I am grateful to the shadow Leader of the House, Ms Eagle, for what she said earlier. It put me in mind of a caller to “Any Answers” on Radio 4 on Saturday, who said that, in his view, it was not a matter of whether one supported or opposed what Margaret Thatcher had done, but a matter of understanding what was proper, decent and respectful in relation to someone who had clearly been of immense importance to the country. Indeed, the hon. Member for Newport West said in the debate last Wednesday that history would judge her to have been a great Prime Minister.
The hon. Lady asked about the date of prorogation. When she is able to tell me that we have completed all the business whose completion is required in the current Session, I shall be able to tell her the date of prorogation, but I cannot do so until then.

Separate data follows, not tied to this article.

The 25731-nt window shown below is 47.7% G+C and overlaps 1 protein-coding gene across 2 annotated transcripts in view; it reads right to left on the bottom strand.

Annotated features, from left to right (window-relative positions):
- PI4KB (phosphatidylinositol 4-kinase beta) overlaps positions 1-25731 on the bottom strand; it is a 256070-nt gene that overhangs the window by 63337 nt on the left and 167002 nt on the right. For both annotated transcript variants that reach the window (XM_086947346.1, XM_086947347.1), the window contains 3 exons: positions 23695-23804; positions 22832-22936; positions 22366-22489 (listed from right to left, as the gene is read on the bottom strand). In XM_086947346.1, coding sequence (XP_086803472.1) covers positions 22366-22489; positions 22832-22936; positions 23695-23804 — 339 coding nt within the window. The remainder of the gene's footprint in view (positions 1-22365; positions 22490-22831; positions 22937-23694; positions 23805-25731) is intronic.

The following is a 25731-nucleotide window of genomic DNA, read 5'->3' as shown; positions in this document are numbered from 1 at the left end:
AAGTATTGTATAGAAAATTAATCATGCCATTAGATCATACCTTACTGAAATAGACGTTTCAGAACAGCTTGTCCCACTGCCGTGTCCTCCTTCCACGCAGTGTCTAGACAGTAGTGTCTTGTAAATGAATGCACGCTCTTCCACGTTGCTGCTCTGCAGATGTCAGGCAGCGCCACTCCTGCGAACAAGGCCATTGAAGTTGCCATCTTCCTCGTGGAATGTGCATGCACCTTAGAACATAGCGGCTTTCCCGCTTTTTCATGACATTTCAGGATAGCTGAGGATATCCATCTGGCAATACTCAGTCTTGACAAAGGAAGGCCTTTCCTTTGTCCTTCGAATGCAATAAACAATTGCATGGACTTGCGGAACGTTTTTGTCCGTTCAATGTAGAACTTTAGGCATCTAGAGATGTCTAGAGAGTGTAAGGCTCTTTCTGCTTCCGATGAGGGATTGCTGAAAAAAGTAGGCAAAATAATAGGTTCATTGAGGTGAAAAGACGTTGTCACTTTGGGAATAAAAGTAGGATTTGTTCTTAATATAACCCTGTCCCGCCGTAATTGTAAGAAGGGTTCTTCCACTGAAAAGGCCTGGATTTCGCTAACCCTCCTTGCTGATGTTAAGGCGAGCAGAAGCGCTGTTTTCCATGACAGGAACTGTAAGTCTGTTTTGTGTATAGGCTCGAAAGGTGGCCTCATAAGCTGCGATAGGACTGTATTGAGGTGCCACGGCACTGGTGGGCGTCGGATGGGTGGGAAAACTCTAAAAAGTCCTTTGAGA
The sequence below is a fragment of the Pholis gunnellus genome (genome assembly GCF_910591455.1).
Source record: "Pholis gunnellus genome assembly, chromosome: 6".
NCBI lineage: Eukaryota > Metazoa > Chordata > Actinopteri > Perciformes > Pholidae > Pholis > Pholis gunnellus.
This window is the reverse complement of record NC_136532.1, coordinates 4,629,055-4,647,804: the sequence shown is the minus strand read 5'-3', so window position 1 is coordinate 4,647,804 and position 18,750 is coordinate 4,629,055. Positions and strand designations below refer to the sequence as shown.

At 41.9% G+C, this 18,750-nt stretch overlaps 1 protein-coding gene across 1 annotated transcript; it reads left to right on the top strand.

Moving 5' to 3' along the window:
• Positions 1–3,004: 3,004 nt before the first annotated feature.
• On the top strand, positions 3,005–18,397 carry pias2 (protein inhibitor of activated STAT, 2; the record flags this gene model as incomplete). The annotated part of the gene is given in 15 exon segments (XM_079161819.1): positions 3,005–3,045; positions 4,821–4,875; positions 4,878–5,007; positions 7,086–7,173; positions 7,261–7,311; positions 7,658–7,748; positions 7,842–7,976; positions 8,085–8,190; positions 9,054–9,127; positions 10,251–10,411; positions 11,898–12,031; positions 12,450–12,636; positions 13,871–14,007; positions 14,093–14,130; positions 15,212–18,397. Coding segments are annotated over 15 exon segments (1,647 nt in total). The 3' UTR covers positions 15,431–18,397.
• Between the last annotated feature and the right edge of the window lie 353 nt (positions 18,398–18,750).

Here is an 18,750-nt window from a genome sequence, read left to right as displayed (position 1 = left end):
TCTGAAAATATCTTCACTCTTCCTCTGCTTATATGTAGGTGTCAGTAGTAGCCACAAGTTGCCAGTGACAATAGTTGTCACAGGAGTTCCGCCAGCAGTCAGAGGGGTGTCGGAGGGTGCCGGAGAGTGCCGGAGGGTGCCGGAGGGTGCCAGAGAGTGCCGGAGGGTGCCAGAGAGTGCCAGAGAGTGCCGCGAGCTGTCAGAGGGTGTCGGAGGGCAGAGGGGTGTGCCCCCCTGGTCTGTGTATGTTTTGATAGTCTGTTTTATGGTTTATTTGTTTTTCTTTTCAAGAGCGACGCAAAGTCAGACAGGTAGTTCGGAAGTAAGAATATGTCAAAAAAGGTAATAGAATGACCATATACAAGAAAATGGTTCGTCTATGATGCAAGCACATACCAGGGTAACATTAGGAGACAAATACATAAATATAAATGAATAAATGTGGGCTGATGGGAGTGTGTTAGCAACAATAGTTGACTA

No one would accuse Mr Skinner of having changed, but what did change was this country under Margaret Thatcher. Moreover, at each of the elections in 1979, 1983 and 1987 she was returned with an increased vote from the people of the country. That was another change.
George Galloway asked the House to search for a consensus. I am not sure that anyone has ever established a consensus with the hon. Gentleman. However, in the midst of a litany of false analogies and irrelevancies, he did say one relevant thing. He said “That is what we are here for: to be here.” I have to say to the hon. Gentleman and the House that since his election on